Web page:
Machine Learning: to the cloud and back, securely

Confidential Computing presented at the Linux Foundation Open Source Summit, Dublin, 2022.
14 September 2022

Attendee at the Linux Foundation’s Open-Source Conference, 2022. Source: Linux Foundation

Any mention of machine learning in the context of sensitive data sets causes alarm bells to ring in multiple departments in the average organization. Compliance and data governance overseers have their two-cents-worth to say, as do PR teams worried about the fallout from data leaks. And IT & Data professionals are left to figure out a) how to use machine learning to bring value to the business and b) how to give any ML model data to learn from and eventually process while balancing privacy (anonymization of medical data, for instance) and the quality of inferred results.

The answer has usually been to throw money at the problem and invest heavily in on-premise hardware capable of churning numbers quickly enough. Or, only burst to an AIaaS cloud with non-sensitive data – a solution which in itself brings resource challenges.

However, there may be a solution to this thorny problem. At a talk given this week at The Linux Foundation’s Open Source Summit Europe, Daniel Huynh, CEO of Mithril Security, showcased BlindAI, a method by which ML can work on data sets in a highly secure sandbox. One big advantage for organizations with data models that use sensitive data is that they can leverage external cloud compute without compromising data security. In short, information can leave the building, be ingested elsewhere, and travel back – all without prying eyes being able to see a single, unencrypted byte. And those prying eyes include any miscreant operating inside the cloud provider hosting the necessary processing grunt.

Source: Mithril Security

In the BlindAI cloud, machine learning deployments run in secure enclaves using isolated memory. A hash of the code can be verified remotely to ensure it’s not been compromised and can be trusted. There is also hardware-based attestation of the VM via Intel (SGX), AMD (SEV), and AWS Nitro (NVIDIA attestation is in the pipeline, too).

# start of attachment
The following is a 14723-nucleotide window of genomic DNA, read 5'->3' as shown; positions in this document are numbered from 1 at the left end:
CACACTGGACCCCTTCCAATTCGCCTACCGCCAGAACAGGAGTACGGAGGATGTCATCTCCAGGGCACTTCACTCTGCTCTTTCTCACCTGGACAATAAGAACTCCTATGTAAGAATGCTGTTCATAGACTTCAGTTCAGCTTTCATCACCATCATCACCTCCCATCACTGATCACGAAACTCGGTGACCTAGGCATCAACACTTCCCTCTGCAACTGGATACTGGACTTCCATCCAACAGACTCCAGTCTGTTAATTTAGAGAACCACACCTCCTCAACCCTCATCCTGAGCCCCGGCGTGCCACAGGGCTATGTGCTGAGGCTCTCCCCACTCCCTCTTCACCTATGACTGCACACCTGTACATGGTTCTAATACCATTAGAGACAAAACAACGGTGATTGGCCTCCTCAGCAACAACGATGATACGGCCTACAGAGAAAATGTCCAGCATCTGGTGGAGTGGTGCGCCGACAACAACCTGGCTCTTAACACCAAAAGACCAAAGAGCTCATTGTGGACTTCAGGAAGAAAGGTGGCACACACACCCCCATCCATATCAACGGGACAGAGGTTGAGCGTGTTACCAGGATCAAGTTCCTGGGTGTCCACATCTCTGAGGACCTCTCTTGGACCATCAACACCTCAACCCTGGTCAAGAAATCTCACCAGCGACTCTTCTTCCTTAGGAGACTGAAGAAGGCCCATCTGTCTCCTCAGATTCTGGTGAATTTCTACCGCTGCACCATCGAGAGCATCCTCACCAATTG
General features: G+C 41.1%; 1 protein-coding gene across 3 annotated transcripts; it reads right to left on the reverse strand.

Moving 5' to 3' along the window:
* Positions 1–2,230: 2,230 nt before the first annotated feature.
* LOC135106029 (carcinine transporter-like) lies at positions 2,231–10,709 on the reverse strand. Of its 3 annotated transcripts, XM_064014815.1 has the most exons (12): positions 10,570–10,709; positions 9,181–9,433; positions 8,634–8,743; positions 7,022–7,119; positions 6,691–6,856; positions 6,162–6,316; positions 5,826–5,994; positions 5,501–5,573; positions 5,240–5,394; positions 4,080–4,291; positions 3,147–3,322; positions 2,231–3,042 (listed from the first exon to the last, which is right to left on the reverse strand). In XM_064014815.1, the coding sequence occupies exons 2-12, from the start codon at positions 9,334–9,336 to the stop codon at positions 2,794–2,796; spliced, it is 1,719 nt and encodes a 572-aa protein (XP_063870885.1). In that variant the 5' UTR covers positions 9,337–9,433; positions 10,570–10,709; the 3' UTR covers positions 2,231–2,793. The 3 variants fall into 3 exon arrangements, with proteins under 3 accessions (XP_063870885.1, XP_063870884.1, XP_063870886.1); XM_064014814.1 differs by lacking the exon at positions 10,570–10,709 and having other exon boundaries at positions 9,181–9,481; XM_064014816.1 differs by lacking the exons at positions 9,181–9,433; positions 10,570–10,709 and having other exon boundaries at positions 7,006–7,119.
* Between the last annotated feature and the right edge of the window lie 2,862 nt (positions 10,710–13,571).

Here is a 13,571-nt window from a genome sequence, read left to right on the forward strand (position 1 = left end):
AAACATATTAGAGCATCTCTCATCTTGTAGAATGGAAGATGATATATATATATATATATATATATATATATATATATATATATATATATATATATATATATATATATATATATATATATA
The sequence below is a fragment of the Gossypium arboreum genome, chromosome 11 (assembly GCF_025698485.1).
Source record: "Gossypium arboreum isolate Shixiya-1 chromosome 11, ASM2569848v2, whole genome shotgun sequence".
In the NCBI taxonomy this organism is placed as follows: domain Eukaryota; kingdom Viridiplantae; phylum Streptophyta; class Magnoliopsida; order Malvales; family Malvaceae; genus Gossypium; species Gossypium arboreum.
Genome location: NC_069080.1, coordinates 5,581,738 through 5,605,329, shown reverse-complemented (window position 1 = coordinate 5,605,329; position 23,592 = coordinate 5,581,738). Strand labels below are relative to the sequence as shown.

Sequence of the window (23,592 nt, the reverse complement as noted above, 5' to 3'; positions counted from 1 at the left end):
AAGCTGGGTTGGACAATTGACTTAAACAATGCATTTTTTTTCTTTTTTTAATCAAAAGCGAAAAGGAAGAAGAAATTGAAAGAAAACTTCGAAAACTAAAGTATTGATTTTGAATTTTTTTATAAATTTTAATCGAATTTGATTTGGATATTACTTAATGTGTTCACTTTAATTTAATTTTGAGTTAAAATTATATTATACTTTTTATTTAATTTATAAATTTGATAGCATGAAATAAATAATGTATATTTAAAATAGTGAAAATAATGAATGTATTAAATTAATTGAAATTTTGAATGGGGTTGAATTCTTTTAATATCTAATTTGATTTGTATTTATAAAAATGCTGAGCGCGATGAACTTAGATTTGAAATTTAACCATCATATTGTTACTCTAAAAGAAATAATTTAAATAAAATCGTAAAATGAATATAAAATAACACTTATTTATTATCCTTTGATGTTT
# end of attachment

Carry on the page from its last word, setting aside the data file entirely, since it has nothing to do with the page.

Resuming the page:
As you might imagine from the context in which the presentation was made (the Linux Foundation’s Open Source Summit), all code is available on GitHub, so it can be vetted by any parties interested in deploying the solution.

While many companies use remote AI compute and storage for heavier workloads and encrypt to and from third-party clouds, data has to be processed in the clear. By isolating the machine learning algorithms in an enclave, the intellectual property that is the AI code is protected, as is the data that produces inferences. That removes the risk of a malicious party accessing either element via the cloud entity.

BlindAI offers end-to-end encryption that over-delivers adherence to governance and data protection strictures for applications such as secure speech processing or medical analysis. There are also possibilities for AI-as-a-service vendors to add highly secure tiers to their offerings, with total isolation of models effectively guaranteed.

Daniel also spoke about BastionAI, which is currently in development. BastionAI is a zero-trust data training platform that will allow, for instance, multiple datasets to be ingested and processed concurrently with complete separation. For organizations that need different stakeholders’ data to be ring-fenced (AI service resellers, for example), this solution may prove to be a route to decent economies of scale.